Another impact of the spread of the virus is that pregnant women with the coronavirus could go into pre-term labor, which could lead to a longer hospital stay.
Although there has been an emergency approval of the coronavirus vaccine, it hasn’t been studied in pregnant women yet.
Despite the report out of New York, the boom hasn’t been reported or even expected across the country.
KOLD out of Tuscon, Arizona, reported Dr. Christine Farinelli, of Tucson Medical Center, said she hasn’t seen a pandemic baby boom or bust.
“We are definitely very busy,” she said. “We are often busy though this time of the year so my sense is we’re not necessarily seeing really either.”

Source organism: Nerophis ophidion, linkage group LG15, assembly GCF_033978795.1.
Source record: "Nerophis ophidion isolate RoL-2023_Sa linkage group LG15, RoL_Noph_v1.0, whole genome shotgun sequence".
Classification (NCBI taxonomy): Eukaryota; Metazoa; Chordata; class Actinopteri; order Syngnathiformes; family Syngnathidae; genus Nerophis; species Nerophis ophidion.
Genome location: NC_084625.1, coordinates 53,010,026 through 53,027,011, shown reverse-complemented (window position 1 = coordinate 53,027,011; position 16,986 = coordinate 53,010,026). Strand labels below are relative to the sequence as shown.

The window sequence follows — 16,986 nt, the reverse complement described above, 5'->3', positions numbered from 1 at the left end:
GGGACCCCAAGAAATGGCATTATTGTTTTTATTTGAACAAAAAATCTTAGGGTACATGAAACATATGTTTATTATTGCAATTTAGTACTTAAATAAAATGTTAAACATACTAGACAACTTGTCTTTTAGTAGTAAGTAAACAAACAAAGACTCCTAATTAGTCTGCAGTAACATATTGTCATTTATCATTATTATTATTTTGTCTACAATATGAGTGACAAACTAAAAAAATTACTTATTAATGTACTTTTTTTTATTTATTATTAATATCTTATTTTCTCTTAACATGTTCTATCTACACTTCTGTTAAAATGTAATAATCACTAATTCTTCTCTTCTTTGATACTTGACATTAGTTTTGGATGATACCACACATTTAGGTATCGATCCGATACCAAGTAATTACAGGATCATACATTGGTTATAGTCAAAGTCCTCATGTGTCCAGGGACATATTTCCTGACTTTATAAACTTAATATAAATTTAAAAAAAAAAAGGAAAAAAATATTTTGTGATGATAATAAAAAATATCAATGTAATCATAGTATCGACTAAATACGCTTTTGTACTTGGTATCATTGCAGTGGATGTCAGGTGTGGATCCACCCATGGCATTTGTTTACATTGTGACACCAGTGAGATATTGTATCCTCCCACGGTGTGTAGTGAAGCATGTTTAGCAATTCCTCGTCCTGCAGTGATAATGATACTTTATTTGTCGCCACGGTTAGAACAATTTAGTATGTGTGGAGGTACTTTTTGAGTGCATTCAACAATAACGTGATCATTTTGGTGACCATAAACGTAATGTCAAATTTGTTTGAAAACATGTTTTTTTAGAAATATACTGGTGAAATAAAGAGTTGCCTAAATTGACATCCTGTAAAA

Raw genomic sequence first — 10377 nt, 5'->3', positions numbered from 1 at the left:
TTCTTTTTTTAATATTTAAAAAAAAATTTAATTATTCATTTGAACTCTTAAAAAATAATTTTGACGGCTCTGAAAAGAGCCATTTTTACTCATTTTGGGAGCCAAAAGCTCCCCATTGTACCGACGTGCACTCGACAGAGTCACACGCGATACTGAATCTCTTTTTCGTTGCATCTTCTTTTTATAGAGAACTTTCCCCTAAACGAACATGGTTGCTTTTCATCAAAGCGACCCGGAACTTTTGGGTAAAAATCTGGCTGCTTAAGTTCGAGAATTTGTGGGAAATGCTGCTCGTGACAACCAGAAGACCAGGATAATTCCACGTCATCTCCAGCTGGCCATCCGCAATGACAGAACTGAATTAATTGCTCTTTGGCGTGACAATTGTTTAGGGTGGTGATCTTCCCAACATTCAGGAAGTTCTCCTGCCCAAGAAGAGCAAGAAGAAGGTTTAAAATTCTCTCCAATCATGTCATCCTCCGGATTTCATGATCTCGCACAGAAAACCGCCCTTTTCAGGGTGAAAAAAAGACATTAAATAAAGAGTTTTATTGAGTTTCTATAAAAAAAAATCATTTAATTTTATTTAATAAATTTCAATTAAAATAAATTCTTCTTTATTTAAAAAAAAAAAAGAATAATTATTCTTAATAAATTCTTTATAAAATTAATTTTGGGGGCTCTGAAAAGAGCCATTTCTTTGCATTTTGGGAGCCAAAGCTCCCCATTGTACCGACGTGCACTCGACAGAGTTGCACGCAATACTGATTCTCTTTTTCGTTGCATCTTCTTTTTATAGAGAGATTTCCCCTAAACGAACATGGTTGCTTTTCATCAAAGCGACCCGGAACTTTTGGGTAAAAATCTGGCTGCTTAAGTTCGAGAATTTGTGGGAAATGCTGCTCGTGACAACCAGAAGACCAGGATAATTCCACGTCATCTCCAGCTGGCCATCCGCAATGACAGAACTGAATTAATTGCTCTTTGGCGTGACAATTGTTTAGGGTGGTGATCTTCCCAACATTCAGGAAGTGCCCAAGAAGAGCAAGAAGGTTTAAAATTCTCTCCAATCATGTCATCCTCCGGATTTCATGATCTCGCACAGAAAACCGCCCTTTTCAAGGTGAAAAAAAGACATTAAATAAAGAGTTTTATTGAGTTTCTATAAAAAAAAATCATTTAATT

According to a Tuesday survey from Modern Fertility, which offers at-home hormone tests, 30% of the nearly 4,000 people surveyed said they have changed their family plans due to COVID-19. Of the nearly 1,200 respondents who are changing their plans due to the pandemic, 48% are delaying having children.
And a Thursday report from Brookings Institute predicts a decline in births.